A Cattle Rancher Who Won’t Eat Meat: Mad Cowboy

Do you find it challenging to stay on a plant-based diet?  Get inspired and motivated from a Mad Cowboy who went from being a cattle rancher and a meat and potato man to being vegetarian.

Why You Should Read Mad Cowboy

Reading Mad Cowboy opens your eyes to how cattle are raised, how cattle ranching has affected the land and the environment, and the health of people.

The goals of my review of Mad Cowboy are:

  1. To inform you about the book.
  2. To share with you key points in the book that provide information about cattle ranching
  3. Inspire you to read more books that help solidify your commitment to eating a plant-based diet.

Eye Opening About My Land

Mad Cowboy opened my eyes to how cattle ranchers started out raising cattle the natural way.  The cattle ate a natural diet and the land naturally replenished itself, because of crop rotation, which resulted in the environment staying in tact.  The land was less polluted and more fertile than it is today.

I am blessed to live on the land that my husband’s grandfather used to raise food.  Grandfather raised cows, chickens and pigs.  He planted crops that yielded very well.

I have had the opportunity of planting a garden in the same area that my husband’s grandfather planted his garden.  The year I planted the garden, my harvest was plentiful.  Check out my tomato harvest.

My husband’s grandfather left the land in good condition.  It is hard to keep the rabbits, deer and other little critters away from the garden.  I am thankful that our grandfather left us land that has life.

A Few Take-Away Points

Old-fashioned farming is a thing of the past.  Sometimes, the easiest and fastest way, may not be the best way.

“Crop rotation was the first principle of the old-fashioned organic method of dairy farming employed by my father, grandfather and great-grandfather.” (p. 52)

The modern-day farmer’s biggest concern is making money as fast as he or she can, by any means necessary.  The farmer is not thinking about the impact he or she has on the land, the environment, or even human beings.

“To make the cattle grow faster, I didn’t restrict myself to merely forcing upon them an unnatural diet of grain.  Like most cattle farmers today, I used hormones to stimulate growth of the animals.” (p. 57)

The Mad Cows and Bureaucrat chapter is one where the author shares when the mad cow disease was first discovered in Great Britain and he also shares how the bureaucrats handled the mad cow scare.

“There had never been (and still has never been) any confirmed cases of BSE (bovine spongiform encephalopathy), brain-waisting disease, in the United States.  But every year about a hundred thousand cows in this country die mysteriously of what is known as Downer Cow Syndrome.” (p. 87)

Think of the money that would be saved if cattle were allowed to eat the natural diet they were meant to eat.  It is hard to believe that the majority of the grain grown in this country is fed to animals, when there are people starving.  This does not make sense.

“…remember it takes roughly sixteen pounds of grain to create one pound of beef.” (p. 125)

“Eighty percent of American grain production is currently destined for the gullets of animals.” (p. 125)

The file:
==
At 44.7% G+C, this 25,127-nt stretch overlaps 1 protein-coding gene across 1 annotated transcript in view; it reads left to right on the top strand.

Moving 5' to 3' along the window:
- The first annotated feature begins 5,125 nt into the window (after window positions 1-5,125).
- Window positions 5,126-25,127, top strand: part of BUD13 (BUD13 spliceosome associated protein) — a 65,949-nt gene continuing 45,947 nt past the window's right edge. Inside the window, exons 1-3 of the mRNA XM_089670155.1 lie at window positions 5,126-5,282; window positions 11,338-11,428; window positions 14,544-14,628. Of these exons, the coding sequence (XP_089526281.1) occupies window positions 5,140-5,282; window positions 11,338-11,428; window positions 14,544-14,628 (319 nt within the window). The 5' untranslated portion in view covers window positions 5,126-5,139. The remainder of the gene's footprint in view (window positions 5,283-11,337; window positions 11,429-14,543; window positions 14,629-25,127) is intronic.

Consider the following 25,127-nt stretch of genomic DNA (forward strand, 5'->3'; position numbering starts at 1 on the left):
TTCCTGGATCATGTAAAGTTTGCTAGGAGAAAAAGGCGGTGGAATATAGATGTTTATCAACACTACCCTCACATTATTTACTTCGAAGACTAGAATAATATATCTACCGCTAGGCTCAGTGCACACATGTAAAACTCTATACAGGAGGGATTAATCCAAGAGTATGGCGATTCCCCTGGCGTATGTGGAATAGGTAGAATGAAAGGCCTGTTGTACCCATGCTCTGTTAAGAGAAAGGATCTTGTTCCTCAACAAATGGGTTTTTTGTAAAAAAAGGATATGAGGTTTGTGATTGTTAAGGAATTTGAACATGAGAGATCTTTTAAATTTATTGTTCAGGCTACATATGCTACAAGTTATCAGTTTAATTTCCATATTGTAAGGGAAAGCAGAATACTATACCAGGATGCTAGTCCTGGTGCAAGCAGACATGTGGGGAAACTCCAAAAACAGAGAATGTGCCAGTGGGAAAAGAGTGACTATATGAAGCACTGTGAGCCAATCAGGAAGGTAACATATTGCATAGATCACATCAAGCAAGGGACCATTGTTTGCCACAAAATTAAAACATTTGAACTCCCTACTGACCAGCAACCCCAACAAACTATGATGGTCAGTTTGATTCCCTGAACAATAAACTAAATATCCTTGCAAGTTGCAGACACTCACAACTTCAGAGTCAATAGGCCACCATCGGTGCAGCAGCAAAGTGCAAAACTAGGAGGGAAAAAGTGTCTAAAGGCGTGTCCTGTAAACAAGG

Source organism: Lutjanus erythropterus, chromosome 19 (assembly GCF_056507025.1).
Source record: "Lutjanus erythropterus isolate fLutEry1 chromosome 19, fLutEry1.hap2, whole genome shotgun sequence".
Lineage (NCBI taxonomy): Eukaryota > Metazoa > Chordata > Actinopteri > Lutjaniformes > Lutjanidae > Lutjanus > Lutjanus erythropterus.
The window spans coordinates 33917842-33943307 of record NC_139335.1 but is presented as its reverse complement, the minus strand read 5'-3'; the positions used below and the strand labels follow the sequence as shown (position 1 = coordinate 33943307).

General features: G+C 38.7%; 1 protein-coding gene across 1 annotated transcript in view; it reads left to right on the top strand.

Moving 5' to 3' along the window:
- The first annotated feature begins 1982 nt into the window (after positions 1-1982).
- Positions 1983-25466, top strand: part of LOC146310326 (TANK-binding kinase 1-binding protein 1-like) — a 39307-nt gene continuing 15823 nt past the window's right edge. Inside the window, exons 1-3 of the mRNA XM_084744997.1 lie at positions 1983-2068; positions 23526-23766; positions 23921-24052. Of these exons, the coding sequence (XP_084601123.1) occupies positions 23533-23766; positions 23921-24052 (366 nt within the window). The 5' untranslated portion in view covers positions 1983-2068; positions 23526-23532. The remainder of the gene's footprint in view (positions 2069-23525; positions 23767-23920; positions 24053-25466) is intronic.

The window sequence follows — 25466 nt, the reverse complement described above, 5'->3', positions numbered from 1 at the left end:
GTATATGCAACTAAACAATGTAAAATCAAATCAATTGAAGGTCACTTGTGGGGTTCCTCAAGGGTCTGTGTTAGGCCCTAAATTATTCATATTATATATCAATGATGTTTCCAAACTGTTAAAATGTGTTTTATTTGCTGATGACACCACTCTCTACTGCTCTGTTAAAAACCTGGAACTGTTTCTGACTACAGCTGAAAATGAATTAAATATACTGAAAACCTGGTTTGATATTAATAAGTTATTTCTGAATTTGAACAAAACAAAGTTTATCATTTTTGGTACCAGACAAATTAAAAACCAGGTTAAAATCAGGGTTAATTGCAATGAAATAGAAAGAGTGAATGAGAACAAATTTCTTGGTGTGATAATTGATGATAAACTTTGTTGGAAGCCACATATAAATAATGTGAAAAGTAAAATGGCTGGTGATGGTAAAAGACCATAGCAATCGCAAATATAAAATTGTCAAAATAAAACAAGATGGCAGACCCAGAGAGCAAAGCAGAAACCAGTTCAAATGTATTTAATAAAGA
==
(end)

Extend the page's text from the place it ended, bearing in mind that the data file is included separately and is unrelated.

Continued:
It is a sad day when the ranchers have more say so over land-use policies than the residents.  It is all about the money. 

“The thousand or so ranchers who graze their cattle on public land in Arizona, for instance, have far more say in that state’s land-use policies than its other 3.7 million residents combined.” (p. 136)

Discovering that a cattle rancher goes vegan is hard to believe.  If this isn’t encouraging, I don’t know what is?

“I decided to try to be a vegan.  For a person who hadn’t even heard the term a year before, it was a giant step.  Frankly, I didn’t think I could do it.” (p. 176)

“It took me, therefore, about a year to make the full transition from meat-eater to vegan.  In retrospect, I wish I had become vegan sooner.” (p. 176)

Mad Cowboy:  Plain Truth From the Cattle Rancher Who Won’t Eat Meat

About the Author:  Howard Lyman is the author of Mad Cowboy.  Lyman is a a fourth-generation Montana rancher.  He investigated the use of chemicals in agriculture after developing a spinal tumor that nearly paralyzed him.

Lyman is now a vegetarian, who uncovers the propaganda of beef and dairy interests – and the government agencies that protect them – to expose an animal-based diet as the primary cause of cancer, heart disease, and obesity in this country.

Lyman warns that the livestock industry is repeating the mistakes that led to Mad Cow disease in England while simultaneously causing serious damage to the environment. (back cover of book)

Cost:  U.S.  $14.00 | Can. $16.00

Total Pages:  223

Reading:  Book is an easy read and the author is down to earth.

Final Thoughts About Mad Cowboy

Once your start reading Mad Cowboy, you will not want to put it down.  It is one thing to see how the animals are treated on those videos that get leaked to the public, but it is another thing to learn what goes on behind the scenes in the world of cattle ranching.

If you are a person who cares about the environment, you get a lesson on how the land has been polluted with agricultural chemicals that are used in cattle ranching as well as farming.

I recommend that anyone who eats a plant-based diet, or is considering eating a plant-based diet, read this book.  After reading this book, you will be more determined than ever to eat a plant-based diet.

 

2 Comments A Cattle Rancher Who Won’t Eat Meat: Mad Cowboy

Leave a Reply

Your email address will not be published. Required fields are marked *

You may use these HTML tags and attributes: <a href="" title=""> <abbr title=""> <acronym title=""> <b> <blockquote cite=""> <cite> <code> <del datetime=""> <em> <i> <q cite=""> <strike> <strong>